RYAN: I'm very pleased the president said he had read my plan and called it a very credible plan. We've sent it to him a number of times, but we've never had any dialogue from the White House. This is the first time I've talked to the president or any of his senior advisers about how it works.

So the fact that we're just now beginning a dialogue and an acknowledgement of the ideas we've been proposing is a good step in the right direction, because all last year, the ideas and the solutions we've been sending to the White House have been largely ignored.


KEILAR: But President Obama also seemed to be able to make a really effective point, as Republicans would call him out on different issues, be it energy and climate change or health care reform. He would almost go through and list for them and say this where we have common ground and here are some of the things in these bills that I think are in line with what you guys want.

So the point he was making, Wolf, is that he feels Republicans have objected more to his ideas -- more to Democrats' ideas on politics than on principle -- Wolf.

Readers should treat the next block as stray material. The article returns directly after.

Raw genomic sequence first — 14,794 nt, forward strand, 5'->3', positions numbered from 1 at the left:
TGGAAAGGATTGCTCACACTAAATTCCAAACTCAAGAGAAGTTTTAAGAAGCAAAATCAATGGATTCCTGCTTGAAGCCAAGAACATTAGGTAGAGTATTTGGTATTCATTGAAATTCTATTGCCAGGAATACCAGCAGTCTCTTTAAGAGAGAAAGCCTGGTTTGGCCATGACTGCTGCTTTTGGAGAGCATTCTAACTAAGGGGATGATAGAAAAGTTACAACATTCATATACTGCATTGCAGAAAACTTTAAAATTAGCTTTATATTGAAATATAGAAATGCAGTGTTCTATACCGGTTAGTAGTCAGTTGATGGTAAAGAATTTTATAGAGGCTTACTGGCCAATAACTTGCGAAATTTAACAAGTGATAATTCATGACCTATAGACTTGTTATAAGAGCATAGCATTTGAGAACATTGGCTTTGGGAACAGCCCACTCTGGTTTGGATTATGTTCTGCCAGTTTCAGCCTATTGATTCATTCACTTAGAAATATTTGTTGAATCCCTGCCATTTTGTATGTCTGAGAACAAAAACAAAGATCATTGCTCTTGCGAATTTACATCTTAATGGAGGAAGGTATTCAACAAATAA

BLITZER: All right, Brianna.

Stand by.

Brianna is watching this in Baltimore.

President Obama faced Republicans armed with a new and much better than expected economic report. The gross domestic product rose -- rose at an annual rate in the last quarter of 5.7 percent. That's the fourth quarter of 2009.

That's the strongest growth in more than six years and it marks the second straight quarter of positive economic growth. That's not only considered a sign of economic recovery, but that's considered by economists a formal indication that the recession is now over.

The president says he still needs to do more to stop the flood of job losses. At a machine company in Baltimore today, he pushed his plan to give small business tax breaks if they hire more workers.

CNN's Stimulus Desk has been investigating the billions already spent to jump start the economy.